“With which he arose and walked down into the ravine.
“I felt as if I must be in a dream. Presently I heard the sound of wheels close by. I made my way through the thickets, and found my space in a forest track, where I saw a countryman going along in a cart. I overtook him, and he shortly brought me to the high road lending to B. As we went along I told him my adventure, and asked if he knew who the extraordinary man in the forest was.
‘Oh, sir,’ he said, ‘that was the worthy man who calls himself Priest Serapion, and who has been living in these woods for some years, In n little hut which he built himself. People say he’s not quite right in his head, but he is a nice, good gentleman, never does any harm, and willies us of the village with pious discourses, giving us all the good advice that he can.’
“I had come across the anchorite some six or eight miles from B so I concluded that something must be known of him there, and this proved to be the case. Dr. S told me all the story. This hermit had once been one of the most brilliant intellects, one of the most universally accomplished men in M; and belonging, as he did, to a very distinguished family, he was naturally appointed to an important diplomatic post as soon as he had completed his studies: the duties of this office he discharged with great ability and energy.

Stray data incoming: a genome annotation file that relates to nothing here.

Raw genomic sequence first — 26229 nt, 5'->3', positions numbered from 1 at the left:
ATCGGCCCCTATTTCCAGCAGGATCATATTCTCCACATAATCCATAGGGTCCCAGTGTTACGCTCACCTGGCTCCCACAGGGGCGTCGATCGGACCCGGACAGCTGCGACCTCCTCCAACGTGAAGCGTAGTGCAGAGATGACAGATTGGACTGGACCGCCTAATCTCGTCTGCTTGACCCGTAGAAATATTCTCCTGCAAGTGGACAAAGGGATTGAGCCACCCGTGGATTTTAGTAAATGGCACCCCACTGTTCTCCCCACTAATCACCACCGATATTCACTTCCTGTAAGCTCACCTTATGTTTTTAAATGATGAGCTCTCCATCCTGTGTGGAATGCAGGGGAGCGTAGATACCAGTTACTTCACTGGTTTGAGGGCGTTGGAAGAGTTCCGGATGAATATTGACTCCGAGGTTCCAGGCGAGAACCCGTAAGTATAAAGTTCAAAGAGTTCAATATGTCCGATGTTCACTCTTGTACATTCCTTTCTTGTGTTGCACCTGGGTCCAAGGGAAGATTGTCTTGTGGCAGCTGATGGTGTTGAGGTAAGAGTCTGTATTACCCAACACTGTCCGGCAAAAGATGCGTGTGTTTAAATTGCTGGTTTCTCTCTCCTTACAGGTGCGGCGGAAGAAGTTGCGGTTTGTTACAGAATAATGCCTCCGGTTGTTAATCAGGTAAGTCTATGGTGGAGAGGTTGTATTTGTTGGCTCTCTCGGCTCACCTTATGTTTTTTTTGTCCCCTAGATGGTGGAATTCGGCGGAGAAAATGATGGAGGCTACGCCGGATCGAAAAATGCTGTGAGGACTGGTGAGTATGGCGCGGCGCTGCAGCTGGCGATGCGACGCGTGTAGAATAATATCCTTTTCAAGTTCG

Moreover, he had remarkable poetical gifts, and everything he wrote was inspired by a most brilliant fancy, a mind and imagination which sounded the profoundest depths of all subjects. His incomparable humor, and the unusual charm of his character made him the most delightful of companions imaginable. He had risen from step to step of his career, and was on the point of being despatched on an important diplomatic mission, when he disappeared, in the most incomprehensible fashion, from M. All search for him was fruitless, and conjecture and in quiry were baffled by a combination of circumstances.
“After a time there appeared amongst the villages, in the depths of the Tyrolese mountains, a man in a brown robe, who preached in these hamlets, and then went away into the wildest parts of the forests, where he lived the life of a hermit.
It chanced one day that Count P saw this man (who called himself Priest Serapion), and at once recognized him as his unfortunate nephew, who had disappeared from M. He was taken into custody, became violent, and all the skill of the best doctors in M could do nothing to alleviate his terrible condition.